With a mix of anxiety and enthusiasm, I scan the colorful displays pinned to the classroom walls. The vibe is encouraging without being too condescending. Then, one by one, a coterie of teenage boys saunters in, comprising a range of heights, builds, ethnicities, and attitudes. Each one introduces himself, shakes my hand, then finds a seat. It’s like an episode of Welcome Back, Kotter.
“I’m here to talk about gorillas,” I holler, hoping the resonance of my voice will calm the room. “The band or the ape?” asks a round-faced Latino kid. He is a picture of candidness. On the faces of the others I see genuine interest, though many appear ambivalent, and a couple have only come to socialize. “The ape,” I smile.
During a gorilla slide show, I tell them how a silverback gets his name, the politics of gorilla groups, and their similarity to humans – that we share 97 per cent of our genetic makeup with gorillas. A wiry black kid at the back of the classroom raises his hand. “Is it true that you can get a blood transfusion from a gorilla and survive?”
“Good question,” I reply, surprised by his grasp of the subject. “Yes, you could potentially survive one transfusion from a great ape, providing the blood type matched.”
I do my impression of a charging silverback. Starting from a squat position, I utter a series of hoot sounds, rapidly slapping my chest in quick succession, and with a loud bark I leap forward, to uproarious laughter from the kids. “And what do you do if a silverback charges?” I ask, catching my breath.
“Bounce! Bail ass out of there…”
“No. If you run you are sure to die. You must stand perfectly still and act submissively, avoiding all eye contact with the charging silverback.” Incredulous laughter.
I read a chapter of Gorillaland, the story of Dieudonné, a child soldier who, after years in the service of the rebel warlord General Cosmo Zomba wa Zomba, is forced to witness the execution of his parents. In the aftermath of an earthquake he takes flight with the general’s diamonds, his heart set on freedom, and runs all the way to Uganda, only to have it all tragically end in the jaws of two hungry lions.
“Aw what? No way! The kid gets eaten by lions? What happened to the diamonds?”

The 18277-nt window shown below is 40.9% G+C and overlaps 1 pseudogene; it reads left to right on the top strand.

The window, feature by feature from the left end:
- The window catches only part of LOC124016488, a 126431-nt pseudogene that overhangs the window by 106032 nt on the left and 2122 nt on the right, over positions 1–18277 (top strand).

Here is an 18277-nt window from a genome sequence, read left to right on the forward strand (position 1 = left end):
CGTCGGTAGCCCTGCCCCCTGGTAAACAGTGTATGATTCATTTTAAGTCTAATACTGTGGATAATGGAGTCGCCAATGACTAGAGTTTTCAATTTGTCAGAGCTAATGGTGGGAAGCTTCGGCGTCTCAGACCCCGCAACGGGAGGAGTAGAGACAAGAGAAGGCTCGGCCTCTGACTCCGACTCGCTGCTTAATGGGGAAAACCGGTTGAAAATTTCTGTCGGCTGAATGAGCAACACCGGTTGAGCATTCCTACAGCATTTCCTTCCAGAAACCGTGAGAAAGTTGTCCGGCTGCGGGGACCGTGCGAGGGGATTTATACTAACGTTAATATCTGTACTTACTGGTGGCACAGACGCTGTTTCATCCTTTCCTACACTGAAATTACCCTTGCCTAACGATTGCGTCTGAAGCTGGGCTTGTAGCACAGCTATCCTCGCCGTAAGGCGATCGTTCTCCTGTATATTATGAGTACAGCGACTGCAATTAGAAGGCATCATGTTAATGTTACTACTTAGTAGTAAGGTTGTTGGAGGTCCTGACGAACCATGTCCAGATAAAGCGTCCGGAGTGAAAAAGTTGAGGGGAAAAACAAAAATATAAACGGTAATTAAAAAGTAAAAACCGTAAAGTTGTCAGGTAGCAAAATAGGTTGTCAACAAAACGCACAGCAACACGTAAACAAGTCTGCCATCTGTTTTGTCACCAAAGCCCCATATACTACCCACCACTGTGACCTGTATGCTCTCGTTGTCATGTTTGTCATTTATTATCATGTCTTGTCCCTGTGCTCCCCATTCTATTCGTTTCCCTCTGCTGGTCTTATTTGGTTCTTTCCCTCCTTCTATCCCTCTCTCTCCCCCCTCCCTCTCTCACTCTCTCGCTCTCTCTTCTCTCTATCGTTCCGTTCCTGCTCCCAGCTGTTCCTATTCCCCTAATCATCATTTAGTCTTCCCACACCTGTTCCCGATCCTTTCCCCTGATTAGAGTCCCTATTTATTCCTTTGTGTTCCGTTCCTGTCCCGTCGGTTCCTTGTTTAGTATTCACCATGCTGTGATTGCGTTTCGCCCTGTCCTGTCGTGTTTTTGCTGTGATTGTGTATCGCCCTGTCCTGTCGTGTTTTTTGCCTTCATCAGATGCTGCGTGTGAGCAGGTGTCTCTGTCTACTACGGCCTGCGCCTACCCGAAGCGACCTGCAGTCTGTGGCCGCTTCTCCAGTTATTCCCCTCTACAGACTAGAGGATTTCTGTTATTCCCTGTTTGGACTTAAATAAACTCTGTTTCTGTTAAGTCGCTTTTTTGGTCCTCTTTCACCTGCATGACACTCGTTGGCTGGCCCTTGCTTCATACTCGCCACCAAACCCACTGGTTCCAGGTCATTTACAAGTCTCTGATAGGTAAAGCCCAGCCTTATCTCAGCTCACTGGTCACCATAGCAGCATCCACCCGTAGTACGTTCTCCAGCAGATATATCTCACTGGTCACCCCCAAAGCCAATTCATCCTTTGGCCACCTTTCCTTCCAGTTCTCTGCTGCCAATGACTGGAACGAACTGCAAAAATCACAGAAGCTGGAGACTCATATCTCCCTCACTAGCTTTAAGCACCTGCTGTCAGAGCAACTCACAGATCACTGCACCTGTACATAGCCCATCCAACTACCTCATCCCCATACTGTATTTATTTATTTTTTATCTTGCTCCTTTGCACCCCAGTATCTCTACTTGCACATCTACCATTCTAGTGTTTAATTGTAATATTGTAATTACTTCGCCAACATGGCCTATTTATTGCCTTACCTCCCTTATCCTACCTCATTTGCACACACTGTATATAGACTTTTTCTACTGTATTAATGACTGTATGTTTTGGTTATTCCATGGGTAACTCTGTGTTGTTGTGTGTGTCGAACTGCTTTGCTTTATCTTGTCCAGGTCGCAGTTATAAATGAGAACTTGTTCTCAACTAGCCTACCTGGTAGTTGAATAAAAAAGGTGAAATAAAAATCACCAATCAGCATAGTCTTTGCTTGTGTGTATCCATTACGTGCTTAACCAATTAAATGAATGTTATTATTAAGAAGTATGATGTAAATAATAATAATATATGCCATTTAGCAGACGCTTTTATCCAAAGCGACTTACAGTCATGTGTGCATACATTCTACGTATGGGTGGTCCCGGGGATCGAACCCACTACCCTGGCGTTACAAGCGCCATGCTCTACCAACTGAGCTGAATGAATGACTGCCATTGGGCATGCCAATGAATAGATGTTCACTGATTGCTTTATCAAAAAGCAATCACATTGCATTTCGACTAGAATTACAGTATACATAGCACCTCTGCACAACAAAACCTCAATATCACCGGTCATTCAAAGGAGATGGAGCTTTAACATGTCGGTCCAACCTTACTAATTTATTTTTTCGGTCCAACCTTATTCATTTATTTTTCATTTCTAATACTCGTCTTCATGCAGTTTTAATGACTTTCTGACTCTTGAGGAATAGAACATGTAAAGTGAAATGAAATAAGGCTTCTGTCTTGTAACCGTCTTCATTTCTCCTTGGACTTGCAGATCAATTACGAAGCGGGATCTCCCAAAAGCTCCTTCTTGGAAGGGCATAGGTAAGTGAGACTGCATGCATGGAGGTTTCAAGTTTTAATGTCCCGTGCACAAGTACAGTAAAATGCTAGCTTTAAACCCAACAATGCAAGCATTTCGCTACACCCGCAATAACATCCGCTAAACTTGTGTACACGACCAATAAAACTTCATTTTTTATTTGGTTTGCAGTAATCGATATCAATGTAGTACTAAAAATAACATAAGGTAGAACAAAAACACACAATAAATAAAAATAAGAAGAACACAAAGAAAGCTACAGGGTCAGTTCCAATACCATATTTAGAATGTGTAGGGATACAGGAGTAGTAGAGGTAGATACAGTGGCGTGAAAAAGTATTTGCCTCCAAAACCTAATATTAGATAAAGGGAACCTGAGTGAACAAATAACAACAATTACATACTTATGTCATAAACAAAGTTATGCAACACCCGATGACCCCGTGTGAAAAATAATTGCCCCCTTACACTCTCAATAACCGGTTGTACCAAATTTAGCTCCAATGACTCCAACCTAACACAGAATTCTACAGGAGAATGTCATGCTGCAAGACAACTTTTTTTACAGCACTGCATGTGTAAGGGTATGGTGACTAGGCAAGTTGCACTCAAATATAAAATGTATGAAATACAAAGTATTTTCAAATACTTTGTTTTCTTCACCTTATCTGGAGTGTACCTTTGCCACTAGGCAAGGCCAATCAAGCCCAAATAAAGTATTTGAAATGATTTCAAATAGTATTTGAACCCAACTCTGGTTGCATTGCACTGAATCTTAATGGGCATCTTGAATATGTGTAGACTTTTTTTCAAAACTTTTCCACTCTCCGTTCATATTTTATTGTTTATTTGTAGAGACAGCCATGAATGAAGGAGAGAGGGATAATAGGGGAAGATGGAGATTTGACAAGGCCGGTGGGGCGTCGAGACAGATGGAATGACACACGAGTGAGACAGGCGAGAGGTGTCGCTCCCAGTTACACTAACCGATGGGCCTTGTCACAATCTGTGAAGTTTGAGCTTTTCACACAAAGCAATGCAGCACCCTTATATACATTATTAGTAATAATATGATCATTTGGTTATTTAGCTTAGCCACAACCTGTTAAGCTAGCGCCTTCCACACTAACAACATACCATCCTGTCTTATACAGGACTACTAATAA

But my hour is up. As they leave the classroom some of the kids give me a ‘bro hug’ and thank me warmly. I am touched.
Life is about choices and prospects. Young people make mistakes and face tough challenges as they try to revive their prospects in life. It’s the same for every one, whether or not you are imprisoned for your mistakes.
The difference with inmates is that they are given few choices after incarceration. Punishment is king. This absence of volition is an obstacle to inspiring them. On the other hand, they are a captive audience. Turn these young minds on and I know they will read my novels, and maybe one day write their own.
Come Spring 1984, five months after I saw One Flew Over the Cuckoo’s Nest, I was working for Stage II, a theatre group established for, and by, ex-offenders, after their release from William Head. We were staging One For The Road, Harold Pinter’s bleak one-act play set in a prison in a fictitious totalitarian country, which had premiered in London and New York in the two months previous. Ours was the world’s first amateur production, and the company was excited about blazing such a trail in stagecraft.
Stage II faced unique challenges, like keeping the actors in one place. A month before opening night one of our principles went AWOL, hitting the road for greater freedom, and in total violation of his parole. No one in the company harbored any ill will towards the guy. He did what he had to do. We found someone to replace him and hoped the new guy would last. He stole the show.
Working in the theatre with ex-offenders I watched men struggle to temper their emotional intensity through artistic expression. Often the roles were reversed: the tenderhearted newspaper salesman on stage was once an armed robber. Having the freedom to express oneself is not the same as freedom itself.
In the eyes of the young men that came to hear me talk at the Alameda Juvenile Justice Center I saw souls that were drowning. I think I understand. I hope my talk and reading, a career milestone, provided some resuscitation, however briefly.
Also posted on Reaching Reluctant Readers